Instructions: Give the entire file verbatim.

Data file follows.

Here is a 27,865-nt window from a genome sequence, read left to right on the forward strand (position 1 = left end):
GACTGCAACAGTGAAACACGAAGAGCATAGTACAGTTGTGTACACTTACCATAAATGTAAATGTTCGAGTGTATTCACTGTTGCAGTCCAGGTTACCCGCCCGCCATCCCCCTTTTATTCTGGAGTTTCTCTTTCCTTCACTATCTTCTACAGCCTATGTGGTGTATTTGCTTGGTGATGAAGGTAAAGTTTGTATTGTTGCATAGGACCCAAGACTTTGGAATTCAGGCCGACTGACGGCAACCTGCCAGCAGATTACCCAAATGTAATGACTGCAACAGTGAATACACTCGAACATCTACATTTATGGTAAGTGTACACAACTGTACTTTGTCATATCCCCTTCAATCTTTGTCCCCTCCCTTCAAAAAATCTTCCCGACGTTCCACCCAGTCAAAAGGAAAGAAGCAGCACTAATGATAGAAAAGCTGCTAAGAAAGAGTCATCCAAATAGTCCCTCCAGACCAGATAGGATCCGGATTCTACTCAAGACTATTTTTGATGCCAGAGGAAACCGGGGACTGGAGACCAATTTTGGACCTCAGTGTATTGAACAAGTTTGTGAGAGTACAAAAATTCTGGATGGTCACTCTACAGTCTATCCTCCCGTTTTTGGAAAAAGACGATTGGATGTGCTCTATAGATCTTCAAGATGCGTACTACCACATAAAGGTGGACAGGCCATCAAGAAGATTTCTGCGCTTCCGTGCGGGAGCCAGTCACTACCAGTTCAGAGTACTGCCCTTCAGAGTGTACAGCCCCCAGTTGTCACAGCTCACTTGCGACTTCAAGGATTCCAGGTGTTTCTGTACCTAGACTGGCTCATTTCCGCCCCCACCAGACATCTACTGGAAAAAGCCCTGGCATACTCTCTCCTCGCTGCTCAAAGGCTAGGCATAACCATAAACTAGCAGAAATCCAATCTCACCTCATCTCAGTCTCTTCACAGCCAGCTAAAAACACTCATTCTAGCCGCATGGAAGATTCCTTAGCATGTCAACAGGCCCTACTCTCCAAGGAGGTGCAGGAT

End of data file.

Here is a 27,865-nt window from a genome sequence, read left to right on the forward strand (position 1 = left end):
GACTGCAACAGTGAAACACGAAGAGCATAGTACAGTTGTGTACACTTACCATAAATGTAAATGTTCGAGTGTATTCACTGTTGCAGTCCAGGTTACCCGCCCGCCATCCCCCTTTTATTCTGGAGTTTCTCTTTCCTTCACTATCTTCTACAGCCTATGTGGTGTATTTGCTTGGTGATGAAGGTAAAGTTTGTATTGTTGCATAGGACCCAAGACTTTGGAATTCAGGCCGACTGACGGCAACCTGCCAGCAGATTACCCAAATGTAATGACTGCAACAGTGAATACACTCGAACATCTACATTTATGGTAAGTGTACACAACTGTACTTTGTCATATCCCCTTCAATCTTTGTCCCCTCCCTTCAAAAAATCTTCCCGACGTTCCACCCAGTCAAAAGGAAAGAAGCAGCACTAATGATAGAAAAGCTGCTAAGAAAGAGTCATCCAAATAGTCCCTCCAGACCAGATAGGATCCGGATTCTACTCAAGACTATTTTTGATGCCAGAGGAAACCGGGGACTGGAGACCAATTTTGGACCTCAGTGTATTGAACAAGTTTGTGAGAGTACAAAAATTCTGGATGGTCACTCTACAGTCTATCCTCCCGTTTTTGGAAAAAGACGATTGGATGTGCTCTATAGATCTTCAAGATGCGTACTACCACATAAAGGTGGACAGGCCATCAAGAAGATTTCTGCGCTTCCGTGCGGGAGCCAGTCACTACCAGTTCAGAGTACTGCCCTTCAGAGTGTACAGCCCCCAGTTGTCACAGCTCACTTGCGACTTCAAGGATTCCAGGTGTTTCTGTACCTAGACTGGCTCATTTCCGCCCCCACCAGACATCTACTGGAAAAAGCCCTGGCATACTCTCTCCTCGCTGCTCAAAGGCTAGGCATAACCATAAACTAGCAGAAATCCAATCTCACCTCATCTCAGTCTCTTCACAGCCAGCTAAAAACACTCATTCTAGCCGCATGGAAGATTCCTTAGCATGTCAACAGGCCCTACTCTCCAAGGAGGTGCAGGAT